As the Tropicana fights to keep its casino license in Atlantic City and its parent negotiates with lenders on USD 2.3 billion in debt, the company’s chief financial officer announced yesterday he was resigning to take a job in Ohio.
John Jacob, who last week testified about Tropicana’s finances in its licensing hearing before the N.J. Casino Control Commission, is the second CFO Tropicana Casinos and Resorts has lost this year. Jacob held the job less than four months. On Aug. 2, he replaced Richard Fitzpatrick, who was hired in 2006 to oversee the acquisition of Tropicana’s former owner, Aztar.
Tropicana’s new owner, William Yung, said during a break in the licensing hearing yesterday that Jacob was tired of commuting to the company’s headquarters in Kentucky and took a job with an unnamed private-equity firm closer to his home in Columbus, Ohio.
Yung said the move was expected and he already has a replacement in mind. But, he added, „The timing was not good.“
In a press release, Tropicana Resorts said Jacob’s resignation will take effect Friday, the same day the Atlantic City casino’s license expires. The release also said Yung „assured regulators and investors that the company’s vice presidents of finance and accounting have more than enough resources to manage in the interim.“
Lehman Bros. analyst Jane Pedreira said the loss of Jacob creates the perception „it’s a revolving door.“ The company also replaced its chief opperating officer this year, and many of its casino presidents have left or been forced out.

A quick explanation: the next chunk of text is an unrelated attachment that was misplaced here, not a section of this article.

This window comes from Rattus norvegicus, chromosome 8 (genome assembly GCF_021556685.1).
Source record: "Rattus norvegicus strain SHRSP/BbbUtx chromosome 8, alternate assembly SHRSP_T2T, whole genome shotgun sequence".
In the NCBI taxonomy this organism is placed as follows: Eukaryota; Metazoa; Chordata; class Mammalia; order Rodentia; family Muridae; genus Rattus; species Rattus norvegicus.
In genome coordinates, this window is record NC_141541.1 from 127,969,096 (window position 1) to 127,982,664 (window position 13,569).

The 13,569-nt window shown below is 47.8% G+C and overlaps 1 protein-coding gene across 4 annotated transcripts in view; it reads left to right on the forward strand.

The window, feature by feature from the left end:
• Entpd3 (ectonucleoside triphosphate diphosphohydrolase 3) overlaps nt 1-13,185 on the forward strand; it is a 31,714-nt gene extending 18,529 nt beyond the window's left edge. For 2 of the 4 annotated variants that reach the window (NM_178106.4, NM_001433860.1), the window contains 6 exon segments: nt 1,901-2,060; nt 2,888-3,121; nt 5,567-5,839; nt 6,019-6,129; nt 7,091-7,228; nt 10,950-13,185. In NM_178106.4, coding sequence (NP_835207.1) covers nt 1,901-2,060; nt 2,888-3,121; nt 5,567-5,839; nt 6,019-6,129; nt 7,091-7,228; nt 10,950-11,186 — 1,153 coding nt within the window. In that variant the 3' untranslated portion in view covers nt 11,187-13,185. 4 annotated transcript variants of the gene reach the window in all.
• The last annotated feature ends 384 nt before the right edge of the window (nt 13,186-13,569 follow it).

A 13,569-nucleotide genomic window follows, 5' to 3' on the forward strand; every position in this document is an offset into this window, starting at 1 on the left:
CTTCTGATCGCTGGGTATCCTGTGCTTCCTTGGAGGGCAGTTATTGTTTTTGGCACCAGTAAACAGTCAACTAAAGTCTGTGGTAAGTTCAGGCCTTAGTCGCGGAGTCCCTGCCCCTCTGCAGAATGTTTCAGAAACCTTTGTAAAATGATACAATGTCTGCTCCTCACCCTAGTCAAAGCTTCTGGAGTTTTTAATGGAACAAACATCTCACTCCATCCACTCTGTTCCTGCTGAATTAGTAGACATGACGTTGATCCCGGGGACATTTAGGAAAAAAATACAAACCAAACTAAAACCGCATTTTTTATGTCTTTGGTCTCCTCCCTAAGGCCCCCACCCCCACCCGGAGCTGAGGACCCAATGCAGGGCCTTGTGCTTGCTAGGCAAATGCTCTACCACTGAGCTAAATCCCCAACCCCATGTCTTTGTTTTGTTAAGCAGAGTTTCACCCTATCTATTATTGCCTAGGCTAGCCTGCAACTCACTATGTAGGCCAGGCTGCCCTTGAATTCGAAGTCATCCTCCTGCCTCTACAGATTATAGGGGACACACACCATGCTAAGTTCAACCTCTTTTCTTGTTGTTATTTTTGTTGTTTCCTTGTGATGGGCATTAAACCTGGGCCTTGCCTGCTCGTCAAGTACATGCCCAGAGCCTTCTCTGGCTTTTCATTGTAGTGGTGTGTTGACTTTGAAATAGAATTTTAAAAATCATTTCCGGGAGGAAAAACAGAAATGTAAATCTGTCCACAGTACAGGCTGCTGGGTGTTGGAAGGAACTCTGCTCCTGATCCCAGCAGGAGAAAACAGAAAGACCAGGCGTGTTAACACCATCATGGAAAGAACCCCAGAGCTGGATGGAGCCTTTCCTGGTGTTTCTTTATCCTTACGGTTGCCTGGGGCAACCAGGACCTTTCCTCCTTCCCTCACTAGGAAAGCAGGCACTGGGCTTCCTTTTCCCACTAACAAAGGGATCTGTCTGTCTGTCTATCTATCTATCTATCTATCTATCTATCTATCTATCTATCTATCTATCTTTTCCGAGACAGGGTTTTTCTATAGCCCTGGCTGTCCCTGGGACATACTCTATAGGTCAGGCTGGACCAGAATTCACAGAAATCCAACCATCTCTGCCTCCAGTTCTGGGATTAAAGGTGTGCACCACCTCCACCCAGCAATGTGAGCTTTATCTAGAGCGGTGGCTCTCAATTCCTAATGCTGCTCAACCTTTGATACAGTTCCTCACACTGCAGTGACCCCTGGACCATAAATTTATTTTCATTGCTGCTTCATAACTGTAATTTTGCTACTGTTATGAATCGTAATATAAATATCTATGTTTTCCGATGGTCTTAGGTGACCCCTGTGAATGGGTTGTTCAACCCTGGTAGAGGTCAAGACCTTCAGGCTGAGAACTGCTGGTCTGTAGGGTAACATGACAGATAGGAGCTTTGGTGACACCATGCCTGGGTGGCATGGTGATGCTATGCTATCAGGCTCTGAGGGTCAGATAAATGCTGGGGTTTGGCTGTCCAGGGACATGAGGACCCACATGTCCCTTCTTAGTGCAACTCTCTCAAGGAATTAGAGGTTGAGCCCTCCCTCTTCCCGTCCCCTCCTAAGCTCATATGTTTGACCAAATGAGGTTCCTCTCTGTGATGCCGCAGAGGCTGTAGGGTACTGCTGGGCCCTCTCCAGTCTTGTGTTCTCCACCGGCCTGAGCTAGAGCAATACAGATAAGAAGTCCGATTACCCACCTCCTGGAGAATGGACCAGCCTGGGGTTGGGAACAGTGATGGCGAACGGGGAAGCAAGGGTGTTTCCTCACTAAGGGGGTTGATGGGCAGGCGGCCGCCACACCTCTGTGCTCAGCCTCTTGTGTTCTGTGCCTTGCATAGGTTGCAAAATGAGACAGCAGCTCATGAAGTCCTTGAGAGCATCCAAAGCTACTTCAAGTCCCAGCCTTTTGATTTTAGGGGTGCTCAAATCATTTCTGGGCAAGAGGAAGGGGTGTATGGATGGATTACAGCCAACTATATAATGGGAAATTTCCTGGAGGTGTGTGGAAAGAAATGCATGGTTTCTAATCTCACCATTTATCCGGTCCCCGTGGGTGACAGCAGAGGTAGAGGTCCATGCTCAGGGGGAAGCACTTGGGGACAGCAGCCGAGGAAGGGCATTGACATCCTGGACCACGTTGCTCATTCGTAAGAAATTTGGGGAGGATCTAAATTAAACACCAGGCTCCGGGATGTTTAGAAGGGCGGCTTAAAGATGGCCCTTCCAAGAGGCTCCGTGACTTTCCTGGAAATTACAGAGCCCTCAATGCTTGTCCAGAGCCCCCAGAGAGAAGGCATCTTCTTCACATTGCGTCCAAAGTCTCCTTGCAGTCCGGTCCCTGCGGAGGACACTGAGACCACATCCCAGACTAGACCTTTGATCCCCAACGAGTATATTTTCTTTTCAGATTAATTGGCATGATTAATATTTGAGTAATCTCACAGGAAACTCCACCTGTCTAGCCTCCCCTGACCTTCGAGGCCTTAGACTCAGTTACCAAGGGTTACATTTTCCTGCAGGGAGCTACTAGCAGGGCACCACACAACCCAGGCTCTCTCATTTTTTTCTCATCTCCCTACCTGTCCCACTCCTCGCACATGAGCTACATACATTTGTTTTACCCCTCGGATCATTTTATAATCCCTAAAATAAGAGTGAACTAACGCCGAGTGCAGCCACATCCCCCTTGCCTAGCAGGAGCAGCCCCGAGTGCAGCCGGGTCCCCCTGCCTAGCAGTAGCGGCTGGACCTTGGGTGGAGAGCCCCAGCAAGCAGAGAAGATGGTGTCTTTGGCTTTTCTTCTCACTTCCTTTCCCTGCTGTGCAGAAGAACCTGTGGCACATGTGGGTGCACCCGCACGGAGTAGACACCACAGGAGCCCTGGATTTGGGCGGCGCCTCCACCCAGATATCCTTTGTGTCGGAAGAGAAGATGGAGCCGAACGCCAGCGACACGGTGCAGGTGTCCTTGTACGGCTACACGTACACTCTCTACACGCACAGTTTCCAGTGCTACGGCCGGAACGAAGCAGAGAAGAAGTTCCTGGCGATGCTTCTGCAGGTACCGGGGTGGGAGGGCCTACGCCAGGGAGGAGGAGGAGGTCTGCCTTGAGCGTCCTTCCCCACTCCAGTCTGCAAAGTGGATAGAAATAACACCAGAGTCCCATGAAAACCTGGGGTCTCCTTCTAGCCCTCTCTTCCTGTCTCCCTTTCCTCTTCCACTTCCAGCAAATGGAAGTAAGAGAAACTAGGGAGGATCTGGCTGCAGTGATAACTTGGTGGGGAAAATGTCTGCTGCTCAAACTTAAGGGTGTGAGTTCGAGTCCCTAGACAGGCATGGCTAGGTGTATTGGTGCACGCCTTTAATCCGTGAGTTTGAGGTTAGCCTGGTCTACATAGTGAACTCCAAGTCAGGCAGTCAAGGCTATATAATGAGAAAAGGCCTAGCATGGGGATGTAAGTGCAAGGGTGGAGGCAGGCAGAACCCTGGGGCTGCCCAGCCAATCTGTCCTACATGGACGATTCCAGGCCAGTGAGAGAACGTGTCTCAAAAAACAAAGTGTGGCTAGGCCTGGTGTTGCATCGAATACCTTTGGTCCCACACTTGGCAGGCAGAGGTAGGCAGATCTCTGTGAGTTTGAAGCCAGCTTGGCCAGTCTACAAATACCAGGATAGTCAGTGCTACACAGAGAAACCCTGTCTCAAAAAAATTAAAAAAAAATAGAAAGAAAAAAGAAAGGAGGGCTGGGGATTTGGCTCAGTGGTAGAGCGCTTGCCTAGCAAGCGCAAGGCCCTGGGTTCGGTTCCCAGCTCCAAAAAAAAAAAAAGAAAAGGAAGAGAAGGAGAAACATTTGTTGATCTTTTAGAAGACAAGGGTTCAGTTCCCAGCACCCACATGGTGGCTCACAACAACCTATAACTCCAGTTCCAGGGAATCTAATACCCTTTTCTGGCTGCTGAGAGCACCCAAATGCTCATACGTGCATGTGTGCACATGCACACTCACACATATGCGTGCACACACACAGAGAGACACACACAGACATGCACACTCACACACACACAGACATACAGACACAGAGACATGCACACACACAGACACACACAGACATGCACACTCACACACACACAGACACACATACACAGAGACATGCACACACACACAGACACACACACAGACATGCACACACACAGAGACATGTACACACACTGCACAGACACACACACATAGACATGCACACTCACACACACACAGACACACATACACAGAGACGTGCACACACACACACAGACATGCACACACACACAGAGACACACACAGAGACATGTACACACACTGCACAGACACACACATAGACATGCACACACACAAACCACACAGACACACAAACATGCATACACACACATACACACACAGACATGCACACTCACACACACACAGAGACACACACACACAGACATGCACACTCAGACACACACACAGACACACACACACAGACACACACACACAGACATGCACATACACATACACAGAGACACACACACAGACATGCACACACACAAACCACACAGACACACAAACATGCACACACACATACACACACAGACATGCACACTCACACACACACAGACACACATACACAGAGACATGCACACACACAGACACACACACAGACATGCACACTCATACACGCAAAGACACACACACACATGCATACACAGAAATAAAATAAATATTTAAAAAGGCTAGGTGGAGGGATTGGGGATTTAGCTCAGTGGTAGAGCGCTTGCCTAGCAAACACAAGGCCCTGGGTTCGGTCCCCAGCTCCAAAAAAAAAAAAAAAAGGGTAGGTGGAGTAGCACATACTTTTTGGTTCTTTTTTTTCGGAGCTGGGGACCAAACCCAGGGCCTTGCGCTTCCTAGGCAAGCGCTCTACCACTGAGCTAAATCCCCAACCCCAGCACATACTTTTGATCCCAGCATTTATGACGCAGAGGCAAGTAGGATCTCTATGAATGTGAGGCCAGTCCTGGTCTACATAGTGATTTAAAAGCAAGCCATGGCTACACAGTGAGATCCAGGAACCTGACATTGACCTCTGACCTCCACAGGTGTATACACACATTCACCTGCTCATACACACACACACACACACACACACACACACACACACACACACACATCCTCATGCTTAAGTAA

„It’s a problem if they can’t hold onto their executive officers or their general managers,“ Pedreira said.
Jacob’s departure comes at a critical time. An affiliate of Tropicana Resorts said it recently violated a covenant on its USD 2.3 billion debt that requires the debt to be less than 7.5 times EBITDA — or earnings before interest, taxes, depreciation and amortization. The affiliate came in at 7.53.
In testimony before the commission, Jacob said the company made a mistake in the way it calculated the ratio. Had it discovered the error earlier, the company could have paid USD 15 million to prevent the violation. It is now trying to renegotiate its agreement with its lenders.
In addition, Tropicana has come under fire for laying off 25 percent of its work force in A.C., which some say has caused double-digit declines in revenue because there are not enough employees to keep the casino clean. And the company is in the midst of trying to convince the state commission to renew its license.
That hearing continued yesterday as Tropicana Resorts‘ general counsel, Donna More, was grilled by Acting Division of Gaming Enforcement Director Yvonne Maher about regulatory problems the company has encountered across the country.
Among them: In Indiana, a riverboat was fined more than USD 125,000 to settle 14 violations that occurred from Jan. 2 to April 1, and regulators are investigating layoffs. In Louisiana, a riverboat was the subject of nine administrative warnings during a three-month period in 2006.
And in New Jersey, the Gaming Enforcement Division issued 21 warning letters to the Tropicana from Jan. 9 to Oct. 16, accounting for nearly one-quarter of all letters sent. And the division has filed 11 complaints against the casino. The most serious is an allegation the Tropicana did not have an independent audit committee for six months after Yung bought it.
More said the company had trouble as it grew into a major gambling company when it acquired Aztar in January. But she conceded she needed help overseeing compliance of the company’s 14 casinos. Only the Tropicana in Atlantic City has its own general counsel.
While More said she was not involved in company decisions over layoffs, she did meet with regulators about them. In August, Tropicana officials told regulators as many as 320 additional jobs could be cut. But after regulators raised concerns, Tropicana revised that number down to 33.